an electrical circuit coupling said battery with said female socket to provide power to the light bulb through said female socket when outside power to the light socket is interrupted
wherein the conventionally threaded male connector is recessed within the bottom of the housing assembly.
Description
TECHNICAL FIELD

The present invention relates to lighting devices and sockets. More particularly, the present invention relates to a light socket system that can function when there is a power failure.

BACKGROUND OF THE INVENTION

Conventional light sources are reliant upon the availability of an external power supply. Such light sources cannot function when the power supply is absent or interrupted.

It is known in the art to provide back-up lighting in the event of a power failure. Many such lighting systems, however, must be hardwired and installed by a professional electrician or person with similar training and skills. In addition, many emergency light devices have complicated installation procedures, take up additional space, and do not have an aesthetic appearance or shape. And many such systems provide a light source separate from the normal light source that functions when the power supply is available.

Accordingly, what is needed is a lighting power source that can function when the power supply is interrupted, but is easily installed and unobtrusive, and usable with a variety of existing lamps. It is to such that the present invention is directed.

SUMMARY OF THE INVENTION

This invention is directed to a power outage socket device that may be installed on a standard desk or table lamp with a light bulb and a shade supported by a harp. In one exemplary embodiment, the power outage socket device is generally cylindrical, with a top and bottom, although it may be any suitable shape. The bottom of the device has a male connector adapted to be inserted into the light socket on the lamp, in place of the light bulb. A female socket adapted to receive standard light bulbs is located on the top of the device.

In an exemplary embodiment, the male connector may extend from the surface of the bottom of the device. Alternatively, the male connector may be partially or wholly recessed within the device by means of a recess hole. The recess hole may be of sufficient diameter to accommodate any light switch and lamp harp holders on the lamp.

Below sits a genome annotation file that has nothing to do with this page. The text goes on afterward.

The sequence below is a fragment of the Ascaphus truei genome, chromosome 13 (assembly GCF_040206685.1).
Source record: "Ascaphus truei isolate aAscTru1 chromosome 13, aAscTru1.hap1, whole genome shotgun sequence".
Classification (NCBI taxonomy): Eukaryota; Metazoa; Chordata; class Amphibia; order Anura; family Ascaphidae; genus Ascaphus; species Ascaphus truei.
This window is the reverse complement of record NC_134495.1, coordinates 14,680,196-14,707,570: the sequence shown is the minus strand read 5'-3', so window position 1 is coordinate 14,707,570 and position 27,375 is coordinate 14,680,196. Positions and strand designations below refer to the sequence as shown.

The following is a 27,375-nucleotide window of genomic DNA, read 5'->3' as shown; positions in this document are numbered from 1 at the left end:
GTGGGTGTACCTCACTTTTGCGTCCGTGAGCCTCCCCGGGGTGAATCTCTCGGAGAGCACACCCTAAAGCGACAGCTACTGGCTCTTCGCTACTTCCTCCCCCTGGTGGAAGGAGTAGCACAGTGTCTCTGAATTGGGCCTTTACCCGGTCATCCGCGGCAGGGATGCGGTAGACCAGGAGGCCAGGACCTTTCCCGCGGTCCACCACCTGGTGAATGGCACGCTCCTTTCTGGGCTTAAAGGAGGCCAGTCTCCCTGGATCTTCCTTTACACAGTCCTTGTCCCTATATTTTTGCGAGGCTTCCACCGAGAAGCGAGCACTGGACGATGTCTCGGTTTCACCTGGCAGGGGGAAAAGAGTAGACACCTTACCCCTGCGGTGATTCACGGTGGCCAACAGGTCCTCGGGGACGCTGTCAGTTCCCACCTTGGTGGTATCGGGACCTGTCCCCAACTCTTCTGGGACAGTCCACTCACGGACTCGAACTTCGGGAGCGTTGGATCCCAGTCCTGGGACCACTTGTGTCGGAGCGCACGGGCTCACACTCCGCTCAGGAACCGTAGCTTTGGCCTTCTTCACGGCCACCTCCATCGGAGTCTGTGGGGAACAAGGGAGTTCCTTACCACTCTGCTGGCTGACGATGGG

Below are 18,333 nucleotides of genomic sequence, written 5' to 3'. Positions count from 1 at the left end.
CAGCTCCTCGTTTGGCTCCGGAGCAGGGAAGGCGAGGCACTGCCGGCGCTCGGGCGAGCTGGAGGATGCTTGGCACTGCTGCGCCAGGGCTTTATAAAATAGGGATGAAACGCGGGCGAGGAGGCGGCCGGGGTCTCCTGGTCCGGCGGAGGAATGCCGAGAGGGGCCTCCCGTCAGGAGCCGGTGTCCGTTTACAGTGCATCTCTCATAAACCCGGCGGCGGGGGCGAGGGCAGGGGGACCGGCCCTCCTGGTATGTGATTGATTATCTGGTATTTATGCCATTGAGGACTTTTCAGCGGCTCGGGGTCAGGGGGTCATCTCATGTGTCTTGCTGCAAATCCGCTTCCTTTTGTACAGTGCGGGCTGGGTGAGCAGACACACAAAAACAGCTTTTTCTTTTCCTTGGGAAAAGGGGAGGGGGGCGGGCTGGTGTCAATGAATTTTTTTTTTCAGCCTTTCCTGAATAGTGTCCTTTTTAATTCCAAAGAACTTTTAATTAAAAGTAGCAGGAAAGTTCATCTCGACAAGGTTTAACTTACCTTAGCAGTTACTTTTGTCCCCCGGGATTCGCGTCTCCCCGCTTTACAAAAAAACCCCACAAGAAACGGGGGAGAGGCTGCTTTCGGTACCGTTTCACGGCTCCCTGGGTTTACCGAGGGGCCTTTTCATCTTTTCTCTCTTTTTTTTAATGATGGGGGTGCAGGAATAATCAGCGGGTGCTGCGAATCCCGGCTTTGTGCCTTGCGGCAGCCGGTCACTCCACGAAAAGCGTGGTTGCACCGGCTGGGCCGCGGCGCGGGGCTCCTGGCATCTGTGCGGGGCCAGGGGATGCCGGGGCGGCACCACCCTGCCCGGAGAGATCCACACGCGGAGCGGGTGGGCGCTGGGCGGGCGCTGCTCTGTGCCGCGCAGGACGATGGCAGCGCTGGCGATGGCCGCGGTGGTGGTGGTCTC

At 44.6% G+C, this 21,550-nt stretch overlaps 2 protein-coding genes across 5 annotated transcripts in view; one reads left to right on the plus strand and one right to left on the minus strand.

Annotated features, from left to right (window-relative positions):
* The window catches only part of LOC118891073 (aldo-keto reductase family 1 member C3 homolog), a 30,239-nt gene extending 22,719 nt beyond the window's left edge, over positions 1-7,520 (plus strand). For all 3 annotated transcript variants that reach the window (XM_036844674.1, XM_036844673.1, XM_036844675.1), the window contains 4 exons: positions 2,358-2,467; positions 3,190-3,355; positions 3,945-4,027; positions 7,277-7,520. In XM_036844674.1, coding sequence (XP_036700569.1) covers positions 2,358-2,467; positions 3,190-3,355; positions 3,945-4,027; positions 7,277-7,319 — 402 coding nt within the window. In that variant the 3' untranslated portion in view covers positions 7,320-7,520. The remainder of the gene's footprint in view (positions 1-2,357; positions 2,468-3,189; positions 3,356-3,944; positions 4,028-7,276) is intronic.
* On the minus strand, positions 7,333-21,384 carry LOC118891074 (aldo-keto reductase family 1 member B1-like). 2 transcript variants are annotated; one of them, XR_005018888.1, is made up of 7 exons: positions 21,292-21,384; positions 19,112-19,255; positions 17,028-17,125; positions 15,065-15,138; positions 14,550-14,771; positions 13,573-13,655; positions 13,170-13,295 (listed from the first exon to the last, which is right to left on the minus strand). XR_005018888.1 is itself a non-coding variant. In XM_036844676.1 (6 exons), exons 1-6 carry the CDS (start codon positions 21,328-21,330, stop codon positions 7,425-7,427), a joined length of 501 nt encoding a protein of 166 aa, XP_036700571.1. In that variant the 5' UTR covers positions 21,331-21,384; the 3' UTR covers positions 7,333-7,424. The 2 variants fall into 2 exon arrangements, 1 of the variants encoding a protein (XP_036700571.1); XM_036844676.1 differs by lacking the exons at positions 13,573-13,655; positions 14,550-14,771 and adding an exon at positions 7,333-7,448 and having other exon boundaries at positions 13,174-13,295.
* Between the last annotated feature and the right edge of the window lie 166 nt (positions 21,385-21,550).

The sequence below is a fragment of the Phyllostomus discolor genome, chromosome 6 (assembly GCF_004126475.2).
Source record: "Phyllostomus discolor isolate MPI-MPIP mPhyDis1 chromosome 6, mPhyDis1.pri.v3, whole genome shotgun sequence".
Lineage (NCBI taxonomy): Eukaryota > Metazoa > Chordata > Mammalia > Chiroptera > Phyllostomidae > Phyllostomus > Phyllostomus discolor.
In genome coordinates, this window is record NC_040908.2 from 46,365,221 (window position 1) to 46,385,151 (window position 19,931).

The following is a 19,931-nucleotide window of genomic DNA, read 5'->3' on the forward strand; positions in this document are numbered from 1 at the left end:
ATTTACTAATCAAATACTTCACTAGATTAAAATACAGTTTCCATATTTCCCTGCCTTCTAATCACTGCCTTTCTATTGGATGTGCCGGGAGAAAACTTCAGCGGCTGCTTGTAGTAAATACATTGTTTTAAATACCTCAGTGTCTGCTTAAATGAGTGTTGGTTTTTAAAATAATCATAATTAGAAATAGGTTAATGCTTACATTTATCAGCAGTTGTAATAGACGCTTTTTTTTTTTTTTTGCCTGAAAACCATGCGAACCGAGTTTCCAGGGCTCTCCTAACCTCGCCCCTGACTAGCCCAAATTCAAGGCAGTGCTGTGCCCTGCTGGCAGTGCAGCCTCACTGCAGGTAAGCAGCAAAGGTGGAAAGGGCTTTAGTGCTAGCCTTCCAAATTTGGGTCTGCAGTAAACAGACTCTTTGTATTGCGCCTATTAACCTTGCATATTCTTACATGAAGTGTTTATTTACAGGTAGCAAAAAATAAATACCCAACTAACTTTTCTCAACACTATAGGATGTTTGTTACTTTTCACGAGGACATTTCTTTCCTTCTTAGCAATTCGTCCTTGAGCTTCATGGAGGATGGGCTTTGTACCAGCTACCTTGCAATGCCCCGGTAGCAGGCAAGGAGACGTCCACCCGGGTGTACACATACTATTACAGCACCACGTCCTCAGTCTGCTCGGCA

In one exemplary embodiment, lamp harp receptors may be located on the top of the device, or in recessed holes in the top of the device. In another exemplary embodiment, two or more holes extending through the device may be used to allow the ends of the lamp harp to extend through the device and fasten directly to the lamp harp holders on the lamp. In an alternative embodiment, two slots may extend from the outer circumference of the device into the center to allow the ends of the lamp harp to extend through the device and fasten directly to the lamp harp holders on the lamp.

Means for controlling the provision of power to the light bulb inserted into the female socket on the top of the device during normal operation may be provided. This may be a power switch located on the exterior of the device.

In yet another exemplary embodiment, the device contains one or more batteries, which may be rechargeable, to provide emergency power in the case where normal power is interrupted. Emergency power may be used to provide power to the light bulb or one or more light sources located on the device. The additional light sources may include light emitting diodes (LEDs) or the like.